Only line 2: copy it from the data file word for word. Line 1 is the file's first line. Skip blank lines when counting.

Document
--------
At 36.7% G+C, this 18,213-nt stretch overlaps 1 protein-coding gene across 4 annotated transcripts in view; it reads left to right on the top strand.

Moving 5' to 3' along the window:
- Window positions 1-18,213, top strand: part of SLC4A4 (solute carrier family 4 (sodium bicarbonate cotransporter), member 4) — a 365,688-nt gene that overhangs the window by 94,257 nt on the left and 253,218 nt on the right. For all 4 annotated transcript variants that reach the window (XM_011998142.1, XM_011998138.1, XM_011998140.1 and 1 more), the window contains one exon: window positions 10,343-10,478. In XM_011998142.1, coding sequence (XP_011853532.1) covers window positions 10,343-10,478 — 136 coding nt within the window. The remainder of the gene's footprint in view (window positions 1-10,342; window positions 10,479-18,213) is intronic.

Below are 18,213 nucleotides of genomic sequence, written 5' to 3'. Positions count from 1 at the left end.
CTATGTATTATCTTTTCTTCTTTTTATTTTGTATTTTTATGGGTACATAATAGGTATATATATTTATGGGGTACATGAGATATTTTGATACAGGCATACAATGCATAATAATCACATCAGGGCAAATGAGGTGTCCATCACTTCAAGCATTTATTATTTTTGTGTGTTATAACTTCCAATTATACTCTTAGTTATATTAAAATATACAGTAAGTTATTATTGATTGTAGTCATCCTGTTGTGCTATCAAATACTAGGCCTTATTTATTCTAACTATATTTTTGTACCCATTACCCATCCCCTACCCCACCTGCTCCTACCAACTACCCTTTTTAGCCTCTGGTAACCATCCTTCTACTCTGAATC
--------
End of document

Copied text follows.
Moving 5' to 3' along the window: